Whether affordable housing needs can be met on a broader scale by this type of shift, more housing units are hitting the market because of the conversions. Apartment lister RentCafe says more than 20,000 rentals were produced through conversions in 2021. That’s twice the total of 2020. About four in every ten of these conversions is renovating an office building.
Upmarket: Why Converting to Residential Is Pricey
A lot of adaptive reuse housing is expensive. Office building conversions can be the most expensive projects of all. Tax breaks could help, but it’s never going to be cheap to gut offices, create bathrooms for all the new units, replace the plumbing, and install residential windows, doorways, and interior lighting. Companies have to apply for zoning variances, too, and deal with the unexpected construction challenges that invariably arise.
That expense is why, for example, the 50-floor Irving Trust building located at One Wall Street has turned into luxury condos. One Wall Street is New York City’s biggest ever office-to-housing switch. With a Whole Foods Market on the ground floor, it now boasts 566 upscale condos — including a penthouse valued at $40 million, converted from a boardroom.
Another high-profile conversion created the Park and Ford Apartments of Alexandria, Virginia. The company invested heavily to replace concrete, remediate asbestos and other hazards, and turn the property into hundreds of rental homes, loaded with upmarket amenities.
When the Internet Met the Pandemic…
Businesses were forced to make rapid changes. Those changes — emergency fixes at first — have evolved into new social customs and operating procedures. A massive shift is still taking place from in-person business to online collaborations.
Some workers have been required — or empowered — to make the shift to remote work a permanent lifestyle. That means homes are more like offices. And the offices themselves are less central to our cities and towns. Inevitably, office space needs to be rethought.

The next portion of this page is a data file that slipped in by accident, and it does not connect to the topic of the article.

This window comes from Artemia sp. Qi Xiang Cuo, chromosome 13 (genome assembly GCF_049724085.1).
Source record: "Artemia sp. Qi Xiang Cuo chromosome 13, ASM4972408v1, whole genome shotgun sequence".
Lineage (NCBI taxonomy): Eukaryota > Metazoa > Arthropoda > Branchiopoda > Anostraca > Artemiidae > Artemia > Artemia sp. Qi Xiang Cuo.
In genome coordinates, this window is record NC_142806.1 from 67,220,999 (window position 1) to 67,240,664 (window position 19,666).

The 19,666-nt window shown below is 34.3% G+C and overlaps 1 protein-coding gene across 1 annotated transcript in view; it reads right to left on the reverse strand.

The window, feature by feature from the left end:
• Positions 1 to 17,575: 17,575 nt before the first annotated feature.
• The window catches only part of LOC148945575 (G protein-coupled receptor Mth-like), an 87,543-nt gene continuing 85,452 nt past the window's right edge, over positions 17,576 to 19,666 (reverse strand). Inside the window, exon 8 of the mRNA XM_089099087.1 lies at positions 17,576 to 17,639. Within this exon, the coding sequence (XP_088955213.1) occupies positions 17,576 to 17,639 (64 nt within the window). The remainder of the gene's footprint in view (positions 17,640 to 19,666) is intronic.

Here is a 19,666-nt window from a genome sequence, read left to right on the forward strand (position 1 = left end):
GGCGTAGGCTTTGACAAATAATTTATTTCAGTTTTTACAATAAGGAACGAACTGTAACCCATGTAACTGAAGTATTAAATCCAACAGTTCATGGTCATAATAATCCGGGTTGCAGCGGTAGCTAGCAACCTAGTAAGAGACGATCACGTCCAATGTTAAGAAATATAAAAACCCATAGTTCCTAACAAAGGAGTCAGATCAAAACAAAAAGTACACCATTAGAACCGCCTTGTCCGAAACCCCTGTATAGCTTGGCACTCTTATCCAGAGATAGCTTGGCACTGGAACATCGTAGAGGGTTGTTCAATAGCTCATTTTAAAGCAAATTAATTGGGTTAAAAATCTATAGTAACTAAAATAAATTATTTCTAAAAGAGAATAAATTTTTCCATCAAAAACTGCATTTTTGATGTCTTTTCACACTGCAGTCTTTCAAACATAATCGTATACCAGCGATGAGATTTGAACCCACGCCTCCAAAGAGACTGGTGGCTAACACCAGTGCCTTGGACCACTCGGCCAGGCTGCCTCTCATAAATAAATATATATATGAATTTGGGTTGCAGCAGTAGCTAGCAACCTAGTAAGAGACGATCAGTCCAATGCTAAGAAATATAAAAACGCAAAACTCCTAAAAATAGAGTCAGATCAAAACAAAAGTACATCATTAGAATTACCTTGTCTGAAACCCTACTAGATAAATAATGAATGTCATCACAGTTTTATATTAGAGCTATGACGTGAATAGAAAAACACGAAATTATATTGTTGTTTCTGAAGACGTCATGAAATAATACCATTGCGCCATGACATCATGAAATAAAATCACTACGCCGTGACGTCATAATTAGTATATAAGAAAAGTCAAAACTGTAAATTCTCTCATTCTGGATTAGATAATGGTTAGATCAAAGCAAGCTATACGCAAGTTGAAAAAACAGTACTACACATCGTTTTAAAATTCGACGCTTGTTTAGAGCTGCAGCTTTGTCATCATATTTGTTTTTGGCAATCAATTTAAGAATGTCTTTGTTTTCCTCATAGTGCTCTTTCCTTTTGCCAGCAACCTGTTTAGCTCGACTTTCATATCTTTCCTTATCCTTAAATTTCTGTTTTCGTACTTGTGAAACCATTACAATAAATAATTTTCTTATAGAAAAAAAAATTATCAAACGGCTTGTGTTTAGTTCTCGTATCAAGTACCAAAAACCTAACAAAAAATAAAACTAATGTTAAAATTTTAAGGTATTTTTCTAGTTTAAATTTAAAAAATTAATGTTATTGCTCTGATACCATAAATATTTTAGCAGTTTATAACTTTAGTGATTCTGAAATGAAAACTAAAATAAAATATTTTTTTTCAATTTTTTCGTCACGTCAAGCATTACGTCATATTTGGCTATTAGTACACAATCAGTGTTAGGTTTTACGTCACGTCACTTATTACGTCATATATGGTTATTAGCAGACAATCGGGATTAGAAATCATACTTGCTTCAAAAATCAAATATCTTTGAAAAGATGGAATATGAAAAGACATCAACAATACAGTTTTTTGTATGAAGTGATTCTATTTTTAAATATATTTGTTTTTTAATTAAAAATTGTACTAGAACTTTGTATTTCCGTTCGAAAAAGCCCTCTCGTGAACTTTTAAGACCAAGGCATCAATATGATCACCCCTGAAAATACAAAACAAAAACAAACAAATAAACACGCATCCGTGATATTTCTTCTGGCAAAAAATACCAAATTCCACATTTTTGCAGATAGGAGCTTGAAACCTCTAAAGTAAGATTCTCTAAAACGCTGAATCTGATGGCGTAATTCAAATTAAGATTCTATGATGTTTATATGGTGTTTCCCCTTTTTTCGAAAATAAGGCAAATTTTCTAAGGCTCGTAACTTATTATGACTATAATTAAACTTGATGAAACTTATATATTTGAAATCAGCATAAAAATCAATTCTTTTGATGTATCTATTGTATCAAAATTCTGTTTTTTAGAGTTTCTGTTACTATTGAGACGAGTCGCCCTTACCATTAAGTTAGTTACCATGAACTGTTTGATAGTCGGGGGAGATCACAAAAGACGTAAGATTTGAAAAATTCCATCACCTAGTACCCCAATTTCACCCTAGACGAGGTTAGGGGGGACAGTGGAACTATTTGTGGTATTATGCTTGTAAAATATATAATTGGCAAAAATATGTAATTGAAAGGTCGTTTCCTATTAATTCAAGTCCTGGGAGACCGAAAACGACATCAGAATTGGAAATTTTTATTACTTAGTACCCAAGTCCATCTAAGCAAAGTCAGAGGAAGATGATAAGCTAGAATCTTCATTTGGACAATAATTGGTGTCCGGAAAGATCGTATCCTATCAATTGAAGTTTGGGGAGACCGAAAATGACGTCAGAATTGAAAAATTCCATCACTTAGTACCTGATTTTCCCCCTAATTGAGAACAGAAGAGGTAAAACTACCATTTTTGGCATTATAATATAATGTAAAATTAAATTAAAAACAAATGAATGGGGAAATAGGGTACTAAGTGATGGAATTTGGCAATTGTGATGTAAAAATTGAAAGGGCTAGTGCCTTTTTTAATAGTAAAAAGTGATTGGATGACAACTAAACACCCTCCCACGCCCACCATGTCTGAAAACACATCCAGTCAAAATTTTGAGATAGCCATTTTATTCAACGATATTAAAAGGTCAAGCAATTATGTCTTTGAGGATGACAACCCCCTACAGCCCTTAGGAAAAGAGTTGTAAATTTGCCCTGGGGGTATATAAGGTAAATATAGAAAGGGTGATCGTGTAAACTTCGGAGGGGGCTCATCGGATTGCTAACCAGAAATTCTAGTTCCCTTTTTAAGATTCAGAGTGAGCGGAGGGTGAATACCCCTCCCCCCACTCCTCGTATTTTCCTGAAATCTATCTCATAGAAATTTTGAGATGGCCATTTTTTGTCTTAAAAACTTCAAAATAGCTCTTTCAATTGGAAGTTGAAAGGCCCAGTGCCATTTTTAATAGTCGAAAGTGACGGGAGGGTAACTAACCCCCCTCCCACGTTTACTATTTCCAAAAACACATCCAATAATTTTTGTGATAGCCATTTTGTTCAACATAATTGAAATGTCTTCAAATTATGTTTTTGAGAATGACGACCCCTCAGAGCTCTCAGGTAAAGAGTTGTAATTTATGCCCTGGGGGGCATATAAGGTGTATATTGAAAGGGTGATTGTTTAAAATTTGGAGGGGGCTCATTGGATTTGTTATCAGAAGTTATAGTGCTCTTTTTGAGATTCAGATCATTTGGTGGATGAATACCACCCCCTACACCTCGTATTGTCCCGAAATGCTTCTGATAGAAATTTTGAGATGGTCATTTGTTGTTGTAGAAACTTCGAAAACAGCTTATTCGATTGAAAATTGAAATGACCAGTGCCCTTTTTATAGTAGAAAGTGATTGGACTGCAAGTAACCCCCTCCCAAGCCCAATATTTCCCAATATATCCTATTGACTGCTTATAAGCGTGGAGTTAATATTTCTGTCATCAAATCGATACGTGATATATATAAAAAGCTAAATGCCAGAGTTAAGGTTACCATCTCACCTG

Some office buildings are being turned into storage spaces, distribution hubs, and private gyms. But the really big need is housing.
In a time when few natural spaces remain in and around cities and towns, it’s good to see buildings repurposed. Yet the need for accessible housing will require political will and funding. While adaptive reuse projects have certainly added housing to the urban mix, most new homes are marketed to the high-income tier of population. But with a little help from governments, some of this new housing can be affordable.
Motley Fool: 25 Years of Tech: The Rise of the Internet – How We Went From Dial-Up Internet to Broadband (Jul. 3, 2018).
Jeff Finkle, president and CEO of the International Economic Development Council, for InsideSources.com (via GVWire.com): Opinion – Downtowns Must Convert Empty Spaces Into Housing to Thrive (Jan. 14, 2022).
Will Parker for the Wall Street Journal: Underused Office Buildings Get New Life as Deluxe Apartments (Jan. 4, 2022).
Elissaveta M. Brandon for Fast Company: How 1 Million Square Feet of New York Office Space Was Turned Into Apartments (Jan. 19, 2022).
Chris Stein for Agence France-Press (via Japan Today and other sources): Forget Working From Home — Why Not Live in an Old Office? (Jan. 26, 2022).
The Associated Press, via News 8 / KOLO-TV / Nexstar Media Inc. Reno Eyes Two Downtown Hotels to Convert to Affordable Housing (Feb. 1, 2022).
Sophia Kunthara for Crunchbase News: What To Do With All Those Vacant Offices? Startups See Space For Everything From “Learning Pods” To “Microgyms” (Aug. 23, 2021).
Photo credits (both): Pixabay, via Pexels.